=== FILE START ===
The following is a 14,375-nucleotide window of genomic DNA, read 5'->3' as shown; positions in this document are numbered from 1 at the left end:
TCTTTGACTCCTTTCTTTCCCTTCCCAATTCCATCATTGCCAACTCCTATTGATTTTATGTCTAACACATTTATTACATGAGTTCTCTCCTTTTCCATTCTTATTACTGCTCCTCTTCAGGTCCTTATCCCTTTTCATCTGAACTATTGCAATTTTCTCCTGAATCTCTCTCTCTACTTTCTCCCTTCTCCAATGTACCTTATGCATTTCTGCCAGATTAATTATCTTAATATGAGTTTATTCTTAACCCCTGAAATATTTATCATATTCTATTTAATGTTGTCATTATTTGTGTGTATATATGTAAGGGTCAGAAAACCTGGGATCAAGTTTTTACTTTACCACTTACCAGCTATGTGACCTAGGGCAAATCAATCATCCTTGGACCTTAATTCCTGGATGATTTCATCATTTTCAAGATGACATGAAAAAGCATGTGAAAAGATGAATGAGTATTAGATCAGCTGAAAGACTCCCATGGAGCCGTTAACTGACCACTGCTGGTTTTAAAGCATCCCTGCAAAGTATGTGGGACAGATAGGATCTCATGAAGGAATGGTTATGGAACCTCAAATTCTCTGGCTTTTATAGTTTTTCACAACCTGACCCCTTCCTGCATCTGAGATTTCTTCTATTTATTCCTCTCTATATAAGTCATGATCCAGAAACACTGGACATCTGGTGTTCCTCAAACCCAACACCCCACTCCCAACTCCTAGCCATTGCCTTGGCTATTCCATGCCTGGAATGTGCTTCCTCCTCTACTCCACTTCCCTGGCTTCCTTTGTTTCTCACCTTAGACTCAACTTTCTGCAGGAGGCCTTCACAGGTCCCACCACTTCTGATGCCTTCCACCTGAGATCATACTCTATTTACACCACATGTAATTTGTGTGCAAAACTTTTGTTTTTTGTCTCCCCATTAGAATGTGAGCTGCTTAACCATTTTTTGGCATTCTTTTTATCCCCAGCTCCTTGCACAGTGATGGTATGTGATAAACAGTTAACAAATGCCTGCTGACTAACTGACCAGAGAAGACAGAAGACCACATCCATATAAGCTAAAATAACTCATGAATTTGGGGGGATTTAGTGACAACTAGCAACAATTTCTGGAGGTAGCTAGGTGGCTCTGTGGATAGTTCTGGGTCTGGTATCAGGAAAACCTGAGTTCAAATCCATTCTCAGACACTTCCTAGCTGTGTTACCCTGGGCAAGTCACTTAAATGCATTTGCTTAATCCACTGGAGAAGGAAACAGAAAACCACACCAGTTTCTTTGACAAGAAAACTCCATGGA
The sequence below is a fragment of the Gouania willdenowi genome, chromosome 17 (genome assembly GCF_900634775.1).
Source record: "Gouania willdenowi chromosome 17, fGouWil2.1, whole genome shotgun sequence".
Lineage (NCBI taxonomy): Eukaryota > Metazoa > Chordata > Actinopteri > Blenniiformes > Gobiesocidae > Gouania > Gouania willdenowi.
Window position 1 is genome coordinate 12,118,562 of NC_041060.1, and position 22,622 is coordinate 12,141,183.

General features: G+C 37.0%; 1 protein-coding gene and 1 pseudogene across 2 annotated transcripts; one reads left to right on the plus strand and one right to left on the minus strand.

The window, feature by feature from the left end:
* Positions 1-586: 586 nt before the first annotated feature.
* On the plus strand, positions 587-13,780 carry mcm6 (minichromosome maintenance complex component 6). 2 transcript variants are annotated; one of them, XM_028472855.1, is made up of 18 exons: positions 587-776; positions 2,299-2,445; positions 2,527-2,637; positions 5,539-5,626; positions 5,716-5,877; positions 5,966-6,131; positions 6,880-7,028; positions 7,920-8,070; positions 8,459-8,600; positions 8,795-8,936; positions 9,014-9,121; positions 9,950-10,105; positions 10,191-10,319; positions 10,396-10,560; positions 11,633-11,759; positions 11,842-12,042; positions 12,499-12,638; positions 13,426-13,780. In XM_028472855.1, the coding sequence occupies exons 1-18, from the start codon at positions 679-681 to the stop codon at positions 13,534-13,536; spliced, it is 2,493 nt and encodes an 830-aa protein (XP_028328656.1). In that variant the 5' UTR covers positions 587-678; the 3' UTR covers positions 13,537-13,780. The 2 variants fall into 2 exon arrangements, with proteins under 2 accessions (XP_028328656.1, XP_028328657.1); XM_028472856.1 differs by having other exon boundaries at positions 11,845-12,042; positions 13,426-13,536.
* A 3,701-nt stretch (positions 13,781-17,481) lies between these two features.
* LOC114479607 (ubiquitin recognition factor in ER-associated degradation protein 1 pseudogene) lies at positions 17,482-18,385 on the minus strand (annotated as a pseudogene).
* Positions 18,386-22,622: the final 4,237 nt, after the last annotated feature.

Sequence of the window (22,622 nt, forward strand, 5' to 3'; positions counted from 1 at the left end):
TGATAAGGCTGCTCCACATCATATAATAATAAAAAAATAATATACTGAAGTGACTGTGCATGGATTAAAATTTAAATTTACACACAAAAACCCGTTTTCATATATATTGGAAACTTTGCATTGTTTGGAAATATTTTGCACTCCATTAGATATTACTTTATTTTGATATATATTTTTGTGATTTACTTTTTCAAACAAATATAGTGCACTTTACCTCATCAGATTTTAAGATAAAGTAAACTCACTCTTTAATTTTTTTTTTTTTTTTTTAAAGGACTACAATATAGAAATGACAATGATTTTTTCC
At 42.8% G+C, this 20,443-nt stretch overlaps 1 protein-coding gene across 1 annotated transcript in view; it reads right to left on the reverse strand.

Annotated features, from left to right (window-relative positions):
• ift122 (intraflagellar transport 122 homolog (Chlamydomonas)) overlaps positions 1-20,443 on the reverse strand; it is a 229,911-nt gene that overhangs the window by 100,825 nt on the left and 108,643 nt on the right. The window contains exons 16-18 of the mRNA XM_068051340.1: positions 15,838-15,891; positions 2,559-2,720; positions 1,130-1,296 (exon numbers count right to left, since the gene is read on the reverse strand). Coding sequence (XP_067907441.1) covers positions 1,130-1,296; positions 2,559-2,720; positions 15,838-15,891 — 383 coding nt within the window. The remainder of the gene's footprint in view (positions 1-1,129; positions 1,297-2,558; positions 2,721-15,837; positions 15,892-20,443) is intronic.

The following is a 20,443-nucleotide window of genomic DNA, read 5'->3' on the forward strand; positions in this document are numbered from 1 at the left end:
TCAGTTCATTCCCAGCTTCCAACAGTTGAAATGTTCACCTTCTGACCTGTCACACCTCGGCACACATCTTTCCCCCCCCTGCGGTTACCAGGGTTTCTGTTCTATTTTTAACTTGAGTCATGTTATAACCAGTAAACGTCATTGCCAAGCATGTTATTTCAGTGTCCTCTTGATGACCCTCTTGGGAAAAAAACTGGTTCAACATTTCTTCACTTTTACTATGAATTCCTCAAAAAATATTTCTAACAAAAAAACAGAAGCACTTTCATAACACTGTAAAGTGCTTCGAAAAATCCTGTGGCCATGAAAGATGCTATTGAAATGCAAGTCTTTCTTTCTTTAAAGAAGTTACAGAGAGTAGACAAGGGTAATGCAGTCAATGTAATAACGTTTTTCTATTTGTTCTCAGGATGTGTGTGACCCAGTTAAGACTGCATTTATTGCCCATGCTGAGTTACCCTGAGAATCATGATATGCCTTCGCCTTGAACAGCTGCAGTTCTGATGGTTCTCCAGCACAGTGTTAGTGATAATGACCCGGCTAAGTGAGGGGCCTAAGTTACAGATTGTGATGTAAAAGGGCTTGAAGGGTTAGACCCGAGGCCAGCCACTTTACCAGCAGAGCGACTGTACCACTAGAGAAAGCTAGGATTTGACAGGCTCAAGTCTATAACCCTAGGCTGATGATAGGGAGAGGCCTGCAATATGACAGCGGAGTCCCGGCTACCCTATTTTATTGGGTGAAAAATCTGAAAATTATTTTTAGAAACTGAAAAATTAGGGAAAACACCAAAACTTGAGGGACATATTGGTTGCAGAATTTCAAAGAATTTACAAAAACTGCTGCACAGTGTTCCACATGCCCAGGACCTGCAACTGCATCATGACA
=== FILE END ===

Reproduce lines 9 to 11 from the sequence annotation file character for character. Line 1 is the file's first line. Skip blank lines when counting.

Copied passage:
* Positions 1-586: 586 nt before the first annotated feature.
* On the plus strand, positions 587-13,780 carry mcm6 (minichromosome maintenance complex component 6). 2 transcript variants are annotated; one of them, XM_028472855.1, is made up of 18 exons: positions 587-776; positions 2,299-2,445; positions 2,527-2,637; positions 5,539-5,626; positions 5,716-5,877; positions 5,966-6,131; positions 6,880-7,028; positions 7,920-8,070; positions 8,459-8,600; positions 8,795-8,936; positions 9,014-9,121; positions 9,950-10,105; positions 10,191-10,319; positions 10,396-10,560; positions 11,633-11,759; positions 11,842-12,042; positions 12,499-12,638; positions 13,426-13,780. In XM_028472855.1, the coding sequence occupies exons 1-18, from the start codon at positions 679-681 to the stop codon at positions 13,534-13,536; spliced, it is 2,493 nt and encodes an 830-aa protein (XP_028328656.1). In that variant the 5' UTR covers positions 587-678; the 3' UTR covers positions 13,537-13,780. The 2 variants fall into 2 exon arrangements, with proteins under 2 accessions (XP_028328656.1, XP_028328657.1); XM_028472856.1 differs by having other exon boundaries at positions 11,845-12,042; positions 13,426-13,536.
* A 3,701-nt stretch (positions 13,781-17,481) lies between these two features.